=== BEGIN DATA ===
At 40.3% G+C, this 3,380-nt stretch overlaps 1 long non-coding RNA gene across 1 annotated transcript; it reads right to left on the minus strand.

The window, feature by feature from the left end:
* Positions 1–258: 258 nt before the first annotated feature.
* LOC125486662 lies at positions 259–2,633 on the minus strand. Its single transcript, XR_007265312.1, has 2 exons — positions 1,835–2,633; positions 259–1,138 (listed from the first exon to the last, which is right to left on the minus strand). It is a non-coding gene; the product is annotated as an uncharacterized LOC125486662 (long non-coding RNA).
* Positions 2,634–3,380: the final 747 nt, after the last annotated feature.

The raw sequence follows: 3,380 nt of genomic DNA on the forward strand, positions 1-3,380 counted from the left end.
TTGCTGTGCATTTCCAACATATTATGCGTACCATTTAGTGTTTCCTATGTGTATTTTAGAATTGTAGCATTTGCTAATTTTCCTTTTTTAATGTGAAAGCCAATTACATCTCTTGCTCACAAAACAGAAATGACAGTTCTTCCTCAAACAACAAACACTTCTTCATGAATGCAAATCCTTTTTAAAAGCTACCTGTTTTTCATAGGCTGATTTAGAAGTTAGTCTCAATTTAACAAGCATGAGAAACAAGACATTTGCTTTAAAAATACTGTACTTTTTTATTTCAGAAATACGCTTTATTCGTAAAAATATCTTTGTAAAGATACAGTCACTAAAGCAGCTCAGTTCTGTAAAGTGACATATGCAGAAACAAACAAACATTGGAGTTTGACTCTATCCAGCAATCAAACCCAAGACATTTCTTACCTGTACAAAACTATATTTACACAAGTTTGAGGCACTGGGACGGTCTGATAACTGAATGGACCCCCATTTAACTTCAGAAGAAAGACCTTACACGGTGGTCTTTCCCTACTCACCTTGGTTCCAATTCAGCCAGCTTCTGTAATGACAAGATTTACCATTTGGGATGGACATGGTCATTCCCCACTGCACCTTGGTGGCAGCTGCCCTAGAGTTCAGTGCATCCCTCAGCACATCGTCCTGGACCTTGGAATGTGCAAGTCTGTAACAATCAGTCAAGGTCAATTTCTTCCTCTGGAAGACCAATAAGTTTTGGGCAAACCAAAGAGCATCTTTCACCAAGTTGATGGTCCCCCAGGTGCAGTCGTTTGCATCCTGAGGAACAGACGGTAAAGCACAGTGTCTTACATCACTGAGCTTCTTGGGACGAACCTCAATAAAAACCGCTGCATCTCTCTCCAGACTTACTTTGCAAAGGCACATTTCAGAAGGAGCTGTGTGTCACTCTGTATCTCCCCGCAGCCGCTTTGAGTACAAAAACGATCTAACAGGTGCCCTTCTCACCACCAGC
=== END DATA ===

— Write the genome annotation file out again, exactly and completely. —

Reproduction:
At 40.3% G+C, this 3,380-nt stretch overlaps 1 long non-coding RNA gene across 1 annotated transcript; it reads right to left on the minus strand.

The window, feature by feature from the left end:
* Positions 1–258: 258 nt before the first annotated feature.
* LOC125486662 lies at positions 259–2,633 on the minus strand. Its single transcript, XR_007265312.1, has 2 exons — positions 1,835–2,633; positions 259–1,138 (listed from the first exon to the last, which is right to left on the minus strand). It is a non-coding gene; the product is annotated as an uncharacterized LOC125486662 (long non-coding RNA).
* Positions 2,634–3,380: the final 747 nt, after the last annotated feature.

The raw sequence follows: 3,380 nt of genomic DNA on the forward strand, positions 1-3,380 counted from the left end.
TTGCTGTGCATTTCCAACATATTATGCGTACCATTTAGTGTTTCCTATGTGTATTTTAGAATTGTAGCATTTGCTAATTTTCCTTTTTTAATGTGAAAGCCAATTACATCTCTTGCTCACAAAACAGAAATGACAGTTCTTCCTCAAACAACAAACACTTCTTCATGAATGCAAATCCTTTTTAAAAGCTACCTGTTTTTCATAGGCTGATTTAGAAGTTAGTCTCAATTTAACAAGCATGAGAAACAAGACATTTGCTTTAAAAATACTGTACTTTTTTATTTCAGAAATACGCTTTATTCGTAAAAATATCTTTGTAAAGATACAGTCACTAAAGCAGCTCAGTTCTGTAAAGTGACATATGCAGAAACAAACAAACATTGGAGTTTGACTCTATCCAGCAATCAAACCCAAGACATTTCTTACCTGTACAAAACTATATTTACACAAGTTTGAGGCACTGGGACGGTCTGATAACTGAATGGACCCCCATTTAACTTCAGAAGAAAGACCTTACACGGTGGTCTTTCCCTACTCACCTTGGTTCCAATTCAGCCAGCTTCTGTAATGACAAGATTTACCATTTGGGATGGACATGGTCATTCCCCACTGCACCTTGGTGGCAGCTGCCCTAGAGTTCAGTGCATCCCTCAGCACATCGTCCTGGACCTTGGAATGTGCAAGTCTGTAACAATCAGTCAAGGTCAATTTCTTCCTCTGGAAGACCAATAAGTTTTGGGCAAACCAAAGAGCATCTTTCACCAAGTTGATGGTCCCCCAGGTGCAGTCGTTTGCATCCTGAGGAACAGACGGTAAAGCACAGTGTCTTACATCACTGAGCTTCTTGGGACGAACCTCAATAAAAACCGCTGCATCTCTCTCCAGACTTACTTTGCAAAGGCACATTTCAGAAGGAGCTGTGTGTCACTCTGTATCTCCCCGCAGCCGCTTTGAGTACAAAAACGATCTAACAGGTGCCCTTCTCACCACCAGC